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9 May 2006 Terrain discovery and navigation of a multi-articulated linear robot using map-seeking circuits
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A significant challenge in robotics is providing a robot with the ability to sense its environment and then autonomously move while accommodating obstacles. The DARPA Grand Challenge, one of the most visible examples, set the goal of driving a vehicle autonomously for over a hundred miles avoiding obstacles along a predetermined path. Map-Seeking Circuits have shown their biomimetic capability in both vision and inverse kinematics and here we demonstrate their potential usefulness for intelligent exploration of unknown terrain using a multi-articulated linear robot. A robot that could handle any degree of terrain complexity would be useful for exploring inaccessible crowded spaces such as rubble piles in emergency situations, patrolling/intelligence gathering in tough terrain, tunnel exploration, and possibly even planetary exploration. Here we simulate autonomous exploratory navigation by an interaction of terrain discovery using the multi-articulated linear robot to build a local terrain map and exploitation of that growing terrain map to solve the propulsion problem of the robot.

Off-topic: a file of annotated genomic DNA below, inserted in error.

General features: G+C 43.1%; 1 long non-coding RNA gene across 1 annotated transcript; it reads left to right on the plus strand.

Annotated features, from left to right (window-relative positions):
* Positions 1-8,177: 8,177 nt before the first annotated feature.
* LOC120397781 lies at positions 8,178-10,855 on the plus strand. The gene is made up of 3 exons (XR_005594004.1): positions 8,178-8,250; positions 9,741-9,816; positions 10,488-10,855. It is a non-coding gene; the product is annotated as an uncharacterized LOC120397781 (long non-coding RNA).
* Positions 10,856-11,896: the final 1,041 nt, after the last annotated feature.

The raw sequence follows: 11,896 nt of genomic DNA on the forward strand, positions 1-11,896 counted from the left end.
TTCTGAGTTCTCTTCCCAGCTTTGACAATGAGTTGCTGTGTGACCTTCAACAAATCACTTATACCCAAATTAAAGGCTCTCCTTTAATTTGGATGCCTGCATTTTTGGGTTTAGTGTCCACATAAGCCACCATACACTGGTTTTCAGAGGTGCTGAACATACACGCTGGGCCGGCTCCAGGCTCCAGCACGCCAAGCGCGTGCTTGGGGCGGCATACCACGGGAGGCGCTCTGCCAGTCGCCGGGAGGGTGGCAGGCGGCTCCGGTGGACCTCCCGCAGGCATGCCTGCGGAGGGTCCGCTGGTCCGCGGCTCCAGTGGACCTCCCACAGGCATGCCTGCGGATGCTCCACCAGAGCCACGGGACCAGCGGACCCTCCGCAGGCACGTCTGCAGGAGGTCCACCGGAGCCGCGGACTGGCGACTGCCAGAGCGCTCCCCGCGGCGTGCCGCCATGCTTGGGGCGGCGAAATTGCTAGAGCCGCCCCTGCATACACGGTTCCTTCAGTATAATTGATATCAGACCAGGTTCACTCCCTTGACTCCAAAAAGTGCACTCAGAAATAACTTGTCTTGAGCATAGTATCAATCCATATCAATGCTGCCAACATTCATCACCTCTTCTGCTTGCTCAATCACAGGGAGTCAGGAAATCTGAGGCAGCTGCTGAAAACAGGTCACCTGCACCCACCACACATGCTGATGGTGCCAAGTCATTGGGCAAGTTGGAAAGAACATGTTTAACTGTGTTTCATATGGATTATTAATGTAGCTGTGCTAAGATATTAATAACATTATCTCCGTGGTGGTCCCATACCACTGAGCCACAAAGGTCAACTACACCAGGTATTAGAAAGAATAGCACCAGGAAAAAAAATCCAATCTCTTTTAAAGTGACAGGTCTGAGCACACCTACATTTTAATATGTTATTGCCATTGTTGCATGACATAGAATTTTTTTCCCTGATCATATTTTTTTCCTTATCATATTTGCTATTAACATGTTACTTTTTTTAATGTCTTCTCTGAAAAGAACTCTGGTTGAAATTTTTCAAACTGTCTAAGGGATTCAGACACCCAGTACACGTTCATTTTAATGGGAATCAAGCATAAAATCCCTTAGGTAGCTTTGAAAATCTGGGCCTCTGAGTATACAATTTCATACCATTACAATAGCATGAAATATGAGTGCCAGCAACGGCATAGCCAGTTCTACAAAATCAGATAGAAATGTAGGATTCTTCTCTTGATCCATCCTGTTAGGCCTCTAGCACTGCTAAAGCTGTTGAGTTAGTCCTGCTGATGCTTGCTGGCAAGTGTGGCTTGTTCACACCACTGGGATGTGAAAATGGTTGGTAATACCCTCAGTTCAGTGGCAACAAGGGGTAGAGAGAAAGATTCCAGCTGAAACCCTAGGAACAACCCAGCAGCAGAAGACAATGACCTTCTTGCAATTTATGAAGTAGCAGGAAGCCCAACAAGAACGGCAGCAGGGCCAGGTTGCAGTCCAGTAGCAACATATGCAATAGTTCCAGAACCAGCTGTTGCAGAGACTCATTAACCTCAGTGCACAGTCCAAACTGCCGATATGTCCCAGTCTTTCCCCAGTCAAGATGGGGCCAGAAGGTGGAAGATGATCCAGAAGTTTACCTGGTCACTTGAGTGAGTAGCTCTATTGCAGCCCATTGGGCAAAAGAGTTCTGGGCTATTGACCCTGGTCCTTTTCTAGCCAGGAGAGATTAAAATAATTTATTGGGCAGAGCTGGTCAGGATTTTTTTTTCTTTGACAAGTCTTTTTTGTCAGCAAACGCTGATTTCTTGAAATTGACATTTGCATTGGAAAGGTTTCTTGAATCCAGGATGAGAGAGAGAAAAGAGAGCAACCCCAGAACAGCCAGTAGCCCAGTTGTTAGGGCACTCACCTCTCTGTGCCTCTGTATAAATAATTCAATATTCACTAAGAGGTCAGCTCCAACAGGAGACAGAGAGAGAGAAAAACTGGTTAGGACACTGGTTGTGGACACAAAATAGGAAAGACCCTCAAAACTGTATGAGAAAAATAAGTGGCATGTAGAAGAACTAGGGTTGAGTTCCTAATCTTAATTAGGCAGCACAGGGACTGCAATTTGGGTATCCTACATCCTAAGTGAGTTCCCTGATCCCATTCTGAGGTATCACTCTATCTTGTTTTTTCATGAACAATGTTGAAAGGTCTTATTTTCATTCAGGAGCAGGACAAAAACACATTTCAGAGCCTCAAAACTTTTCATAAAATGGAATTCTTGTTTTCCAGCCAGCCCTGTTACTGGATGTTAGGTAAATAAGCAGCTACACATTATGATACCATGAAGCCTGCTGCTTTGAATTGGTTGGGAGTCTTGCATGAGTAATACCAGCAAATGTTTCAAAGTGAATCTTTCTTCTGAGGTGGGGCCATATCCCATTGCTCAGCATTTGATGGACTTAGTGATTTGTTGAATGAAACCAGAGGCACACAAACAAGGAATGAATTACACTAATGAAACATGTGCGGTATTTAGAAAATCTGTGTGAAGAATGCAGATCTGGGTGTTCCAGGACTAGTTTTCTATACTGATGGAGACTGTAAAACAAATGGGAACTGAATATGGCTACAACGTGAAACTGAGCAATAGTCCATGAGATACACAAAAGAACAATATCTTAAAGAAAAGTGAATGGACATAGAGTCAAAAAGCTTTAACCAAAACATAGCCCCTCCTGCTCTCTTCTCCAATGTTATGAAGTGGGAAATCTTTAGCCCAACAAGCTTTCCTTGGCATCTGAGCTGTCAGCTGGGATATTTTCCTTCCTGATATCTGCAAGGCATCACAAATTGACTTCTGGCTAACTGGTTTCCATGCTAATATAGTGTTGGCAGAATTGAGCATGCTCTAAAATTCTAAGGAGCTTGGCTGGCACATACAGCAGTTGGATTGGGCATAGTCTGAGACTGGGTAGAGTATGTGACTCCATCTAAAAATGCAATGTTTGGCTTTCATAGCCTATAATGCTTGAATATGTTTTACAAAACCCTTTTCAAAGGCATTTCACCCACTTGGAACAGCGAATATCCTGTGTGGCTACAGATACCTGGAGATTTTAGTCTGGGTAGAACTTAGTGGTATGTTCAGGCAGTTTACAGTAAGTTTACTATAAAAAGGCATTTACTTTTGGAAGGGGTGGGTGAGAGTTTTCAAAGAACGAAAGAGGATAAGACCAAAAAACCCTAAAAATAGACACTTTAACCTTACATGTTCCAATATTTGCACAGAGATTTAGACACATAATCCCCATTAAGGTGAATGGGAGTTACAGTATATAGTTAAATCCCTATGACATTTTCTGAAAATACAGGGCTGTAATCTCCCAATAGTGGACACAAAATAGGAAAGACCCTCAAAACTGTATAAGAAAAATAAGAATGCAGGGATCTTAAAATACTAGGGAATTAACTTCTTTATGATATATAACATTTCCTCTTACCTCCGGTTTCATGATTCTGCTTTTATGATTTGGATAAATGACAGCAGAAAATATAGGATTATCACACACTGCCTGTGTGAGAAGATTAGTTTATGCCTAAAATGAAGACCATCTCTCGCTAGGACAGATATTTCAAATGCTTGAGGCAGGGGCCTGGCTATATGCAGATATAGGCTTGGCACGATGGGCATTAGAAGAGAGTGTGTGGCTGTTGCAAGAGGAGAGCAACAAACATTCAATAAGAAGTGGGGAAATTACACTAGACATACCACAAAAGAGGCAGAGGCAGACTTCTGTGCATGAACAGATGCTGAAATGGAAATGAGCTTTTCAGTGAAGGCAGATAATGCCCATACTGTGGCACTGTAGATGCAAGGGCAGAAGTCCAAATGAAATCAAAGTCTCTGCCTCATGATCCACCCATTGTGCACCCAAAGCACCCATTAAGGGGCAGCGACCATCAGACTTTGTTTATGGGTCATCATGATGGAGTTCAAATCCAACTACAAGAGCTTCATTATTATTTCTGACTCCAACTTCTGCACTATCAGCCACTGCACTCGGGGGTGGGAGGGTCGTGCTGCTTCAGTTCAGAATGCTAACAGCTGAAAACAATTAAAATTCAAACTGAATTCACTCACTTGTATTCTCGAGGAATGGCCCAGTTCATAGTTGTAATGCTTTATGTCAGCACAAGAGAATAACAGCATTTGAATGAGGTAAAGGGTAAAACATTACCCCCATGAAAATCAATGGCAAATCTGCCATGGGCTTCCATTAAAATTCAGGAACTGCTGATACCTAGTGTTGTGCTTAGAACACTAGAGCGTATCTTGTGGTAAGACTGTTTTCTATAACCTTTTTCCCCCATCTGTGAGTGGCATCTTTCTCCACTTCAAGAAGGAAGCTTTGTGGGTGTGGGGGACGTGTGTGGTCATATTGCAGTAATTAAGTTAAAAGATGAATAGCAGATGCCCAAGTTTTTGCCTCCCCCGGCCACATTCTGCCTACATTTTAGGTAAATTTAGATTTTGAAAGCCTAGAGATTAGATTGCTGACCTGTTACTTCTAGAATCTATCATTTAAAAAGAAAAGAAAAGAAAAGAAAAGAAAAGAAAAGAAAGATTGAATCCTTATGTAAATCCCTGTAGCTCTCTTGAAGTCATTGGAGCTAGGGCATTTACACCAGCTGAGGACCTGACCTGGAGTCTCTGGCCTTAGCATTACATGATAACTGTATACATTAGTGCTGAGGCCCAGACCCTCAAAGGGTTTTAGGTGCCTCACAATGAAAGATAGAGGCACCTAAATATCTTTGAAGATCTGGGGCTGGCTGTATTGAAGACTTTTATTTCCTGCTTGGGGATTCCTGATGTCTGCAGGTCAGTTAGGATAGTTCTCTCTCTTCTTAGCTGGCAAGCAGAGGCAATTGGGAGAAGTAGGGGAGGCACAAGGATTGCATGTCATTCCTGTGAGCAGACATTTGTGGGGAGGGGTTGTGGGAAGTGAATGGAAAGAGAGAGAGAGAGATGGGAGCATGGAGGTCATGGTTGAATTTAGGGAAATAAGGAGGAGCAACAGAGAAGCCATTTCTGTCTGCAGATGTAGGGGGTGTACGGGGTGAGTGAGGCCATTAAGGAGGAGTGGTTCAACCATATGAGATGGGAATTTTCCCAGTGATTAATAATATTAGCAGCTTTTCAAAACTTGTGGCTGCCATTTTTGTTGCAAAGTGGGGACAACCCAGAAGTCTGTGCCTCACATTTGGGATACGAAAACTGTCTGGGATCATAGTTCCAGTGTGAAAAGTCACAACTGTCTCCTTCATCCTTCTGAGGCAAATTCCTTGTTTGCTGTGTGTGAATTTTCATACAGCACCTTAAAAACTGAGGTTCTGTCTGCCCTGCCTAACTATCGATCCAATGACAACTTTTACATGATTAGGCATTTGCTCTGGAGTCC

© (2006) COPYRIGHT Society of Photo-Optical Instrumentation Engineers (SPIE). Downloading of the abstract is permitted for personal use only.
Ross K. Snider and David W. Arathorn "Terrain discovery and navigation of a multi-articulated linear robot using map-seeking circuits", Proc. SPIE 6229, Intelligent Computing: Theory and Applications IV, 62290H (9 May 2006);

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